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3 factors that make for an easier post-divorce transition

Divorce is more than just the end of a legal marriage arrangement. It's a life-altering event with consequences that ripple across all areas of life.

The biggest upheavals are not only emotional, but also financial, social and logistical. Divorce may mean a drastic change in your standard of living, with income and resources stretched thin. If you've been a homemaker, you may have to consider reentering the workforce. You'll have to navigate tricky social relationships involving mutual friends - which may mean losing friends. You may also be struggling with finding a new place to live, spending time apart from your kids and coming to terms with your new identity as a single person.

It's no wonder that adjusting to post-divorce life can be difficult.

However, according to one study, some spouses are in a better position to move on than others. You're more likely to have a swift and relatively easy adjustment if the following apply.

1. You initiated the divorce.

If you sought out the divorce, you were probably ready to let go by the time you first filed the paperwork. You were likely mentally prepared for the changes ahead. Perhaps you had a vision for the future, and now you're ready to make that vision a reality.

Your spouse, by contrast, may have been caught totally off guard. Even if your spouse saw it coming, they may have been in denial, or may not have been ready to throw in the towel. Their time to mourn the relationship has just begun.

2. You have fewer qualms about divorce in general.

Married couples have wide-ranging views on divorce. Some are more accepting of it than others. Your upbringing, values, religious beliefs, relationship history, life experiences and countless other factors play a role in shaping your perspective.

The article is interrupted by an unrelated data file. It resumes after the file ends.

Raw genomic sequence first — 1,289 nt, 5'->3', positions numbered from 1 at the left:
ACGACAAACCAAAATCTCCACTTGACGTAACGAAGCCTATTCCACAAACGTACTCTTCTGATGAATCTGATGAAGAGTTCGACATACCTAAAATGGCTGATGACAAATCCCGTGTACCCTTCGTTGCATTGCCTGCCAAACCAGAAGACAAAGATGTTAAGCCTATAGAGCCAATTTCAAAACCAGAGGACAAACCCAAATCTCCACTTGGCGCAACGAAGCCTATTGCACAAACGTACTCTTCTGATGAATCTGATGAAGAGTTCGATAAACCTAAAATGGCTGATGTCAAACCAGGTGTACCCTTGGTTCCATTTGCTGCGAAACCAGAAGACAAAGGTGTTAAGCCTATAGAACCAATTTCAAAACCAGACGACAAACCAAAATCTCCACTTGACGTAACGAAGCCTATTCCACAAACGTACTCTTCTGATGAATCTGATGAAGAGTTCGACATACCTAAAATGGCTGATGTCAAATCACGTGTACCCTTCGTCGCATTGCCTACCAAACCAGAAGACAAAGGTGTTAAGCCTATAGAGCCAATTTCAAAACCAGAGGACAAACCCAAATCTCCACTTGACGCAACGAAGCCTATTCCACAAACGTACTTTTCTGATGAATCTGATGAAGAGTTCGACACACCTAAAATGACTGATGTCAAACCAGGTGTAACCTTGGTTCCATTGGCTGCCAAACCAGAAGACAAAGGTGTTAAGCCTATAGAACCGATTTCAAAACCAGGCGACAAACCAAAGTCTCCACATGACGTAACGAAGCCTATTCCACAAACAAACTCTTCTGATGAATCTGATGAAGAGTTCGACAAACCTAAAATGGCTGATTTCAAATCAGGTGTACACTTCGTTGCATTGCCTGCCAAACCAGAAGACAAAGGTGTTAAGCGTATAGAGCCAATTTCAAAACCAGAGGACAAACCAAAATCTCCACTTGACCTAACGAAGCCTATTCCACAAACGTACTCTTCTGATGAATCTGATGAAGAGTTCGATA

There's certainly nothing wrong with having deep-seated convictions about marriage and divorce. However, those who hold more conservative views on divorce tend to have a harder time adjusting. They're more likely to see divorce as a personal (and perhaps moral) failure. Their identity may be strongly rooted in their marriage. As a result, it's not something they can just "get over."

3. You're dating, remarried or in a long-term relationship.

Forming new romantic relationships - if and when you're ready - is a good indication that you've emotionally detached from your ex, and you're entering a new phase of life. Even casual dating is a confidence-booster. Those who are able to take this next step have accepted their status as a single person. They're beginning to move on.

Long-term relationships and remarriage also help provide the stability that was lost during divorce. Once you reach this milestone, life is probably far more settled than it was during the turmoil of separation.

One thing to keep in mind

Every marriage - and every divorce - is different. Your own ability to cope with divorce in a healthy manner can't be boiled down to a few factors or a formula. What's more, there's no set timetable for moving on. Everyone adjusts at their own pace and in their own way.

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